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Ventura Proposes 'Leaner' Increase in Education Spending
By Tim Pugmire
January 23, 2001
Part of MPR's online coverage of Gov. Ventura's budget proposal.
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Gov. Ventura says he wants to hold the line on spending this year, and his plans for K-12 education are as lean as the rest his biennial budget. Overall, his proposal provides only inflationary increases in school funding. A handful of education programs would get more state money, but some legislative leaders say it's not enough.

General Fund education spending will increase by $489 million in FY 2002-03 compared to FY 2000-01. Of this increase, $123 million is in new initiative recommended by the Governor. An additional $10 million to address teaching workforce issues is recommended from the Workforce Development Fund.

Over $1.46 billion of additional K-12 spending is reflected in the Governor's tax reform plan, including the elimination of the general education levy, and enhanced equalization of other levy programs. State spending on schools is only part of the K-12 funding picture.

In FY 2002, the state will provide schools with 62 percent coming from property taxes. With the governor's proposed state funding of the general education levy, the state's share of education funding will increase to over 80 percent of school district's total revenue in FY 2003. The proposals in the tax plan will free up resources at the local level, leaving districts with more capacity to fund local priorities, based on each community's individual needs.

- Budget executive summary

See a more extensive list of K-12 initiatives.
GOV. VENTURA SAYS K-12 EDUCATION was the big winner in his last budget two years ago when state spending on public schools jumped by $1.3 billion. His new biennial education proposal pales in comparison, with a spending increase of just $489 million.

"That $1.3 billion increase in funding doesn't magically go away when this budget cycle ends. It will be there again in this next budget cycle. Is it enough to do the job? Well, with all due respect to those who believe we can never put enough into education, I believe, with a little help, it is," Ventura says.

Ventura's "little help" comes in the form of $123 million in new money for initiatives including: Indian education grants, school breakfast programs, assistance to struggling schools, a statewide school accountability program and more state tests.

The governor says he also wants school districts to begin paying teachers based on their classroom performance, not how long they've been on the job.

"I'm recommending $15 million this biennium for districts and school sites that are interested in trying alternative approaches to compensation, rather than the traditional 'steps and lanes,'" Ventura said.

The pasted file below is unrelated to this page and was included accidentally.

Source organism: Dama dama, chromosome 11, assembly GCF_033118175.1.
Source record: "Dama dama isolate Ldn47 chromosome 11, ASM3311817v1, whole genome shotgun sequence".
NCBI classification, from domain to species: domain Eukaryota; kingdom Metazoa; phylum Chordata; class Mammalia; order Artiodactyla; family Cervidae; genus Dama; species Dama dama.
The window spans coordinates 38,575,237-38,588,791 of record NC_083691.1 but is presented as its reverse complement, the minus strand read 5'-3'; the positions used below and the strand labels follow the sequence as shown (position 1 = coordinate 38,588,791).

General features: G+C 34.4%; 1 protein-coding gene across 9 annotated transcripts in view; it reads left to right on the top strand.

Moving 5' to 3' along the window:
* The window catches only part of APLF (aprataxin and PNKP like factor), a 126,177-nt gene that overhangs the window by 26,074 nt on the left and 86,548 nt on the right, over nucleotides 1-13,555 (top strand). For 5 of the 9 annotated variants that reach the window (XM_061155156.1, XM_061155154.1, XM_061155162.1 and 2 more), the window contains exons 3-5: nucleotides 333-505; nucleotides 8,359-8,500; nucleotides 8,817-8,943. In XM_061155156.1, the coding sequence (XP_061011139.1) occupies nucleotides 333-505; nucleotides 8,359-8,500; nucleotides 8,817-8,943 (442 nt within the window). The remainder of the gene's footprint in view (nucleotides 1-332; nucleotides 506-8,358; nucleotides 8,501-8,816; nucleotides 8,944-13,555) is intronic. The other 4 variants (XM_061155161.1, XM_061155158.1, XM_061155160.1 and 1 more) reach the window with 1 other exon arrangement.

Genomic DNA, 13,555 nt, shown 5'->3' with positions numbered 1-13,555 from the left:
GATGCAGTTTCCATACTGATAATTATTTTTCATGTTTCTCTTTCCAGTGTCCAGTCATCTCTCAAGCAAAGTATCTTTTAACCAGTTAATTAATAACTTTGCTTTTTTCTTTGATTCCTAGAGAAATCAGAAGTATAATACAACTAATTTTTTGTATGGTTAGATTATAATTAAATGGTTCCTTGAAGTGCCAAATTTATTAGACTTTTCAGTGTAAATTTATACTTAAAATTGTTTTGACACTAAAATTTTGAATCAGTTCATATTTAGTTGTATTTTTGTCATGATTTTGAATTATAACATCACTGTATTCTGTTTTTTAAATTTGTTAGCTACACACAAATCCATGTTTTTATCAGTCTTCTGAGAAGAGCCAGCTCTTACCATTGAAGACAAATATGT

Ventura's education commissioner, Christine Jax, says the state incentive of $150 per pupil will initially benefit about 10 school districts. She says money will also go toward teacher retention and recruitment programs, including a college-loan forgiveness program for new teachers.

"We think that what we're doing especially to support the teaching profession, is really going to make a difference. Not just keeping the great teachers we have, but getting young people interested in the field and getting people that are in other careers interested in shifting over," he said.

Key legislators are giving mixed reviews to the Ventura education plan. DFL Sen. Leroy Stumpf, chairman of the Senate K-12 Finance Division, says he's pleased to see the loan forgiveness proposal and other initiatives aimed at addressing the growing teacher shortage. But he says he's disappointed with the overall level of spending for schools. Stumpf also says the governor's targeted spending misses a lot of critical education needs.

"Whether it be declining enrollment school districts, or whether it be special education, early childhood, all of those programs I think are important programs that are looking for some additional resources," Stumpf said.

Rep. Alice Seagren, R-Bloomington, chairwoman of the House K-12 Finance Committee, agrees. She says many education concerns were left unaddressed in Ventura's budget, which she describes as "pretty thin."

"What I'm hearing from districts is that while an inflationary increase is helpful, there's still a lot of spending needs that they have out there. So, I think what the debate will be whether we want to go on beyond what the governor has proposed, and how much we agree to putting into education," Seagren said.

Seagren says the cost of the governor's tax-reform plan, which takes basic K-12 funding off from the property tax, limited his spending options. She says he also ensured a slow legislative process by linking the new spending to the success of the tax plan.

Education Commissioner Jax says school districts and education groups always have reasons to complain about needing more money. But she says they need to recognize the additional help they'll get from the tax reform and tax relief portions of the governor's plan. "What I'm hoping is that they'll look at the entire package and see that there's going to be tax relief for their district, so they'll have more capacity to raise money, go directly to their voters and get they money they need, if they think they need more. And they're going to see that with $1 billion in permanent tax reduction going back to the people and $1 billion in a surplus going back to the people, that the citizens will have more money and more access and the ability to help their children," Jax said.

Tim Pugmire covers K-12 education issues for Minnesota Public Radio. Reach him via e-mail at

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